A name a little sinister that does not suggest the richness of the place. And yet … Two stories are superimposed: that of the eponymous plantation and that of the Amerindian site that was there thousands of years ago. It is also thanks to the second (chronologically) that the traces of the first are discovered, in 1873.
Situated in northeastern Louisiana, in the midst of flat stretches, the historic site of Poverty Point dominates the surroundings from the height of its native mound and its 3,500 years of history.Around an esplanade, six concentric slopes form a large arc of a circle. Farther on, five mounds, more or less elevated, watch over the whole.
The biggest, the most enigmatic also, is the “Mound A”. Its shape as a bird, its position in the site, all question the archaeologists and questions about the function of this mound, as of the site as a whole, remain numerous. Place of ceremony? Dwelling? Doubt remains.
One thing is certain: the monumental hillocks of Poverty Point, which have been declared World Heritage by Unesco since 2014, testify to the life of pre-Columbian civilizations, their culture and their beliefs. They are an important legacy, unfortunately fragile and difficult to preserve from erosion.
Read the article on Poverty Point by Pauline.
THE GRAND CANYON, USA
– by Charlotte and M., Traces de voyages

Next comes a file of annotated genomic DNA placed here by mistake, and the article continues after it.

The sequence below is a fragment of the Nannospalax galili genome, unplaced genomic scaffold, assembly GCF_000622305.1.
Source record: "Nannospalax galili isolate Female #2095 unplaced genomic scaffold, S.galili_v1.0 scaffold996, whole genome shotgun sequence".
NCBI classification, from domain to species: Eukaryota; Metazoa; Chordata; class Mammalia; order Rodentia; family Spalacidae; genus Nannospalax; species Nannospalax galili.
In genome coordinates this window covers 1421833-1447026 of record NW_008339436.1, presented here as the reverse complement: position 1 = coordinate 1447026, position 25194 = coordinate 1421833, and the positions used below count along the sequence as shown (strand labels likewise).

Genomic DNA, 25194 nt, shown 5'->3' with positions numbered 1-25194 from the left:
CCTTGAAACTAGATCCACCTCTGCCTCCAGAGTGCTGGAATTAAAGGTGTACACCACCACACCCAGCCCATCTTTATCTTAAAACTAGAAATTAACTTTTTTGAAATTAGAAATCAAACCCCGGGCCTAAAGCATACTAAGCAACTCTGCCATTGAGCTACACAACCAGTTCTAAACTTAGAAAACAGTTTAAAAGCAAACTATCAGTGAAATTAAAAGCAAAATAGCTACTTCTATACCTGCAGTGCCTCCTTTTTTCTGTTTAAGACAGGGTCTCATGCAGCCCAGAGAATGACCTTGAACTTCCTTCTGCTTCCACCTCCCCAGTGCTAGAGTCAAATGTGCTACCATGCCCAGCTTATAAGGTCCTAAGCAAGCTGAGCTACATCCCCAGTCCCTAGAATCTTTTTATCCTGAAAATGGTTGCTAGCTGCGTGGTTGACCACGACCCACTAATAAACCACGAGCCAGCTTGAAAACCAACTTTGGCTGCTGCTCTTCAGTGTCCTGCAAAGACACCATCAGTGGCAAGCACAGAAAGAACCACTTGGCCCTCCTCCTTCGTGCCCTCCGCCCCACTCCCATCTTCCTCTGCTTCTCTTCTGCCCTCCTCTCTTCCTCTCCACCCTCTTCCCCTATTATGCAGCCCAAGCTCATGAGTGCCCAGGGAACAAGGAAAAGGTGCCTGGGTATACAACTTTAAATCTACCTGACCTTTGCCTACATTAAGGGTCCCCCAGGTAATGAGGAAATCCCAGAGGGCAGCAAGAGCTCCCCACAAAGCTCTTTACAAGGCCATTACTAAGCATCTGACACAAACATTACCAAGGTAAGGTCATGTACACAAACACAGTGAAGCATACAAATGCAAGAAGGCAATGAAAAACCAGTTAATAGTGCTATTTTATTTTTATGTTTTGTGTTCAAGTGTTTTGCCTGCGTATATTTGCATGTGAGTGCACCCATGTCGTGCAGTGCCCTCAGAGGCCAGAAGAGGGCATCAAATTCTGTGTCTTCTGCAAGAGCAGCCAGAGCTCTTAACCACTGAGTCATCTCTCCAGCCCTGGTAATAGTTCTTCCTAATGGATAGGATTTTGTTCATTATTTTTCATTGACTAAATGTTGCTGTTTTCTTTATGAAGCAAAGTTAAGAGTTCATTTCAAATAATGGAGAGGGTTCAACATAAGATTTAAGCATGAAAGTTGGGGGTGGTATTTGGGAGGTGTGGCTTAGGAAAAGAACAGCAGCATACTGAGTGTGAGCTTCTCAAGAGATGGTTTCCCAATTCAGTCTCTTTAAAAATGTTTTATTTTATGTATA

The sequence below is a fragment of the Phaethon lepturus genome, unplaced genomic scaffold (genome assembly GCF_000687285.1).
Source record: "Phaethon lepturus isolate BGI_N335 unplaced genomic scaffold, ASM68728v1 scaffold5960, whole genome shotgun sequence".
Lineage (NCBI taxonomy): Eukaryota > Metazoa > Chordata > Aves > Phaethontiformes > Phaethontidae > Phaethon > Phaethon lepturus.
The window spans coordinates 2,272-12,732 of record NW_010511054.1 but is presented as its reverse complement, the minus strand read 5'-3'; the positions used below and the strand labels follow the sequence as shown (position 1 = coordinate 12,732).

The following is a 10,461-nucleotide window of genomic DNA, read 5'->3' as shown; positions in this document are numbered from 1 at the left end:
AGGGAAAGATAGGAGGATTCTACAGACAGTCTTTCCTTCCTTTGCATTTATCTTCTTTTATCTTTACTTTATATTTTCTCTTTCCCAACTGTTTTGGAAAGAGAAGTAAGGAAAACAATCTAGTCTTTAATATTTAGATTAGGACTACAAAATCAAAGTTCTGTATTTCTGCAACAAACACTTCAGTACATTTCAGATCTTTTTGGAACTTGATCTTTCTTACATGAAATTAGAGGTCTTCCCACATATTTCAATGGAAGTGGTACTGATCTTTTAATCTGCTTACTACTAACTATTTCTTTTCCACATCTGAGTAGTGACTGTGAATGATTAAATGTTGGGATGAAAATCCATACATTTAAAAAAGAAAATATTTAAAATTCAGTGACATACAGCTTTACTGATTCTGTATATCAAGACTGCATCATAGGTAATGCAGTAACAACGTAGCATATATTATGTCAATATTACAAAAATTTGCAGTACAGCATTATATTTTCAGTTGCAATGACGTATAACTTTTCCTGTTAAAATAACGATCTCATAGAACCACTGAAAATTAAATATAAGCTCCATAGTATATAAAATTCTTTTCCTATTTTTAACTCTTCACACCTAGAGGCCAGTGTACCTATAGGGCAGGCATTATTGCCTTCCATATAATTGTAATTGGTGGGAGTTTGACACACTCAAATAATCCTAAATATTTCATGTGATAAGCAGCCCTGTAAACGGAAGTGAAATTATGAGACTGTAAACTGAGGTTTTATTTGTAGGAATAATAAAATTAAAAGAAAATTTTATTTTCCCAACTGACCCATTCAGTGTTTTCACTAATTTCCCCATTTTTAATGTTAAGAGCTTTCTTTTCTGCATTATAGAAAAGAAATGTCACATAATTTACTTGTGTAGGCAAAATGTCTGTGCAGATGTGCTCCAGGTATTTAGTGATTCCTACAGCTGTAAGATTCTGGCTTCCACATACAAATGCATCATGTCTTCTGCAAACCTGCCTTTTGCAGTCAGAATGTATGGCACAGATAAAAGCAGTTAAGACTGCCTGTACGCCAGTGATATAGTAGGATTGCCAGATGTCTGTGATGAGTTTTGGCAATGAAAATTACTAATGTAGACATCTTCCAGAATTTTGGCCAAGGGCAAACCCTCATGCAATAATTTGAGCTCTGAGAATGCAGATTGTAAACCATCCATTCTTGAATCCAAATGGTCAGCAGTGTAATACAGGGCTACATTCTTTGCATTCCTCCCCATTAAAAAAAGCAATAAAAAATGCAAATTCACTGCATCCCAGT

Some places will mark you forever, as was the case of Arizona. The whole state is full of natural wonders, and it is one that deserves its place within Unesco in North America: The Grand Canyon.
This giant fault owes its name to both its size and its superb: 450 km long for 5.5 to 30 km wide and a depth of up to 2 km. Yet it is neither the greatest nor the deepest in the world! Old 17 million years old, its throat was dug by the Colorado River which takes its source in the rocky mountains.Its diversity and unique landscape and naturalness have earned it its place in the World Heritage of Humanity in 1979.
Different access points allow you to see it from all angles, ie, if you come from the south you may have the chance to see deer and if you come from the north, bison! To face him is like entering a postcard: we may have it in front of us, it seems always inaccessible and unreal. You have to touch the ground, listen to the howls of the coyotes, see the squirrels descend along the rocks and feel the scents of the pines to realize that you are really there …
Read articles on Arizona from Charlotte and M.
– by Rachel Latour, Discovery World
Located about one hour from the Mexican capital, Teotihuacan, meaning “place where the gods are created,” was one of the largest cities in the Americas for more than 900 years, home to up to 175,000 people at its peak between the the years 450 and 650 AD.